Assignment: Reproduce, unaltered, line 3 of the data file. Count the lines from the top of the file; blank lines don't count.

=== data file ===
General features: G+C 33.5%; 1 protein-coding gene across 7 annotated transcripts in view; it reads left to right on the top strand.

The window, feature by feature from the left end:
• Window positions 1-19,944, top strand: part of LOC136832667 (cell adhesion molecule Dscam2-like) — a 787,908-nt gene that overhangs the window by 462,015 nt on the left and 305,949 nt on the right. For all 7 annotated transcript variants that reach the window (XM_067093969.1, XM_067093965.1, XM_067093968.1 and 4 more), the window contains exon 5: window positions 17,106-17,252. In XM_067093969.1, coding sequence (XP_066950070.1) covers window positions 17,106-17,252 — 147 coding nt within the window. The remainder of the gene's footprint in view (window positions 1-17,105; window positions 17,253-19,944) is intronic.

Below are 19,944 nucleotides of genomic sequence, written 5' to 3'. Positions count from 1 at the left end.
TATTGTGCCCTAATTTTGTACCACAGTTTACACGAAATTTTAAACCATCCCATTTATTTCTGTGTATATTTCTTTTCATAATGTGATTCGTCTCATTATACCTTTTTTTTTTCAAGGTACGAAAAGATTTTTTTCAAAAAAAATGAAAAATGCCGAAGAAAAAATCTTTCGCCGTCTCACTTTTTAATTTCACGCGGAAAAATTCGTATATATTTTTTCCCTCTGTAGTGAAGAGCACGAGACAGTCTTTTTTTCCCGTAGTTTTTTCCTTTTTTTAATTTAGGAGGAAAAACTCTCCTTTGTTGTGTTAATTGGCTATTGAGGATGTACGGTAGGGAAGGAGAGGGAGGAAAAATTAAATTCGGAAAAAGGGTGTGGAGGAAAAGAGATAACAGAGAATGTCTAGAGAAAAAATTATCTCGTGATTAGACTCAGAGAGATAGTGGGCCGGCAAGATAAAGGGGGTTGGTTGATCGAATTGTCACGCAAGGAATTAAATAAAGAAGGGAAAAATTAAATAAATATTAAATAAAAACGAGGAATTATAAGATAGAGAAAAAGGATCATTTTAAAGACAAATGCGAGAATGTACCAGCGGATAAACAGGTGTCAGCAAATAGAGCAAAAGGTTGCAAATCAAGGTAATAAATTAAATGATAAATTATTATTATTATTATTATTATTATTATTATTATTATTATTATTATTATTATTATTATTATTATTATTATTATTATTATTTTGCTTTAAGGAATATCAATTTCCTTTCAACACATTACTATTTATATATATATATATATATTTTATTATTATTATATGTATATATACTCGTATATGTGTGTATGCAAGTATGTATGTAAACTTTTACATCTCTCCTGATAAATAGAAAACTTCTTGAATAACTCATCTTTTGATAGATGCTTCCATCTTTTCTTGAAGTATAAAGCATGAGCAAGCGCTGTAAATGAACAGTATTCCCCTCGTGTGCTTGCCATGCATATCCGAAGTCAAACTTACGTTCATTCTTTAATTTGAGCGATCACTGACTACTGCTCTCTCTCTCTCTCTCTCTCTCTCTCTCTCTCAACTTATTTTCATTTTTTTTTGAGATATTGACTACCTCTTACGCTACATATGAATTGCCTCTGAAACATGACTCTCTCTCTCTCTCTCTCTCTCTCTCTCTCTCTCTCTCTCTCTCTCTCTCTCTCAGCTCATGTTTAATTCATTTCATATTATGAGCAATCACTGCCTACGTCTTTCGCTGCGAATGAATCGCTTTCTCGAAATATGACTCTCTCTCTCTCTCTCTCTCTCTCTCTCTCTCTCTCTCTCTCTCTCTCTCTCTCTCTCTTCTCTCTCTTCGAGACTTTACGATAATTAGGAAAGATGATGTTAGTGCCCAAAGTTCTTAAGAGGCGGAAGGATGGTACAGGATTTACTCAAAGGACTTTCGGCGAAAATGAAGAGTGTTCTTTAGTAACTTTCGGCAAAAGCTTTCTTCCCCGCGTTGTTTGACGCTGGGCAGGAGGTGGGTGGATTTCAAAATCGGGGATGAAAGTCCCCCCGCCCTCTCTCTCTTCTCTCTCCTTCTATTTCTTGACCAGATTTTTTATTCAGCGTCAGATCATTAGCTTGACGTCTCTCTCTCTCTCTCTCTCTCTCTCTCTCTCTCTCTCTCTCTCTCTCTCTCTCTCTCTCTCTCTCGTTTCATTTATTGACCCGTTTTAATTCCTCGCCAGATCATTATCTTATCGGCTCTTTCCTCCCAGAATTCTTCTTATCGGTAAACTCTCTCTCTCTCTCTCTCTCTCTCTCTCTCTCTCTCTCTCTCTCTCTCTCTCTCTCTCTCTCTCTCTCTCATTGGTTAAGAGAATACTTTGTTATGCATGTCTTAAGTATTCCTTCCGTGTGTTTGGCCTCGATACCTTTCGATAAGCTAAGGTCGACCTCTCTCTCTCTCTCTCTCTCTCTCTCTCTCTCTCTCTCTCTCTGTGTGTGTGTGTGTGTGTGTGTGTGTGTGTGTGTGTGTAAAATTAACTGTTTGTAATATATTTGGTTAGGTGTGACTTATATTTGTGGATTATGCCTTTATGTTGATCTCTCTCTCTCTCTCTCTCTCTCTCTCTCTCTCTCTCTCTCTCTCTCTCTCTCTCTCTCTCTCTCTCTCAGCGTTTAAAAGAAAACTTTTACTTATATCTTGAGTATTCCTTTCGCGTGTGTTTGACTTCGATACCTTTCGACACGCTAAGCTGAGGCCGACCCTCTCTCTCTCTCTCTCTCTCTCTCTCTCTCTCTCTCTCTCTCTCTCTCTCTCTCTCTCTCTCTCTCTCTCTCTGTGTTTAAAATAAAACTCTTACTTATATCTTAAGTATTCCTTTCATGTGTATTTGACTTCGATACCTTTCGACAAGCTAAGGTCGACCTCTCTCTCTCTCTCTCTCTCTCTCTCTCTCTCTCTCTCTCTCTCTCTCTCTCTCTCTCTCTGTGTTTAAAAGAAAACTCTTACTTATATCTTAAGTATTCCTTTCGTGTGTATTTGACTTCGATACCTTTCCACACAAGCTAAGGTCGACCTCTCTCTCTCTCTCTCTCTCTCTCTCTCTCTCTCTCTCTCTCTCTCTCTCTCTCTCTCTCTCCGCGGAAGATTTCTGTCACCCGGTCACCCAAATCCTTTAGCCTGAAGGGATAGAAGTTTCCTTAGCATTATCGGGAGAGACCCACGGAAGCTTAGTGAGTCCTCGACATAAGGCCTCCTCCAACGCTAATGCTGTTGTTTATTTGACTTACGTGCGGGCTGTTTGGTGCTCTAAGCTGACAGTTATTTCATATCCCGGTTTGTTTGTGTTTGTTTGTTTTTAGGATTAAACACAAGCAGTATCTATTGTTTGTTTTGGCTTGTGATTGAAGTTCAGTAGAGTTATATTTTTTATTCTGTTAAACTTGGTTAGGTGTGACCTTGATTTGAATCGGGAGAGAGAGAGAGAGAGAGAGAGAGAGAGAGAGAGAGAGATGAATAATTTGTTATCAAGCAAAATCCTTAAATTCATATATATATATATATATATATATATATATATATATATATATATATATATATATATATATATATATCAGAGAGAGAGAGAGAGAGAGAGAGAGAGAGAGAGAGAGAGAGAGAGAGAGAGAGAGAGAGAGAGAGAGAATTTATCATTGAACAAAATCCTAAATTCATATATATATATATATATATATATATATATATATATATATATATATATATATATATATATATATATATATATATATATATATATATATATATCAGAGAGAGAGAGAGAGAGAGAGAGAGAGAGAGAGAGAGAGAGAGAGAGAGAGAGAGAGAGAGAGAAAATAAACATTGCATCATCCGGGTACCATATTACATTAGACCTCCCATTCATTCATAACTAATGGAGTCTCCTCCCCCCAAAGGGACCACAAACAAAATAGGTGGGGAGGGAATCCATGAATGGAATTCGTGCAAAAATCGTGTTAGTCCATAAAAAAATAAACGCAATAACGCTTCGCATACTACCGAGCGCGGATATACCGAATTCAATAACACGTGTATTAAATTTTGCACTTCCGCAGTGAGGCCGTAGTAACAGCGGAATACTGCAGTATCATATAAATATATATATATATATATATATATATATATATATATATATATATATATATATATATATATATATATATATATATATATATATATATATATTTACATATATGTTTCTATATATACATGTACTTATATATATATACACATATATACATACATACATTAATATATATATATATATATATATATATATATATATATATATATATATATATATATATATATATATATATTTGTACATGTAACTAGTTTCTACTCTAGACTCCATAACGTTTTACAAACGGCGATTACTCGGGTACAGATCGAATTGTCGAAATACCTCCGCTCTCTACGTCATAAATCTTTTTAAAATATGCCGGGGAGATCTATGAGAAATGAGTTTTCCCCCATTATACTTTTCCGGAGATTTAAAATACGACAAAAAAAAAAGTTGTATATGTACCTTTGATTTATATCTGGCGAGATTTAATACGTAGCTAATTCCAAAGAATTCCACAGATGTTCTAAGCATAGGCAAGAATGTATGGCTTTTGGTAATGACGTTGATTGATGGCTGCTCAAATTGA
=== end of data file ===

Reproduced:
• Window positions 1-19,944, top strand: part of LOC136832667 (cell adhesion molecule Dscam2-like) — a 787,908-nt gene that overhangs the window by 462,015 nt on the left and 305,949 nt on the right. For all 7 annotated transcript variants that reach the window (XM_067093969.1, XM_067093965.1, XM_067093968.1 and 4 more), the window contains exon 5: window positions 17,106-17,252. In XM_067093969.1, coding sequence (XP_066950070.1) covers window positions 17,106-17,252 — 147 coding nt within the window. The remainder of the gene's footprint in view (window positions 1-17,105; window positions 17,253-19,944) is intronic.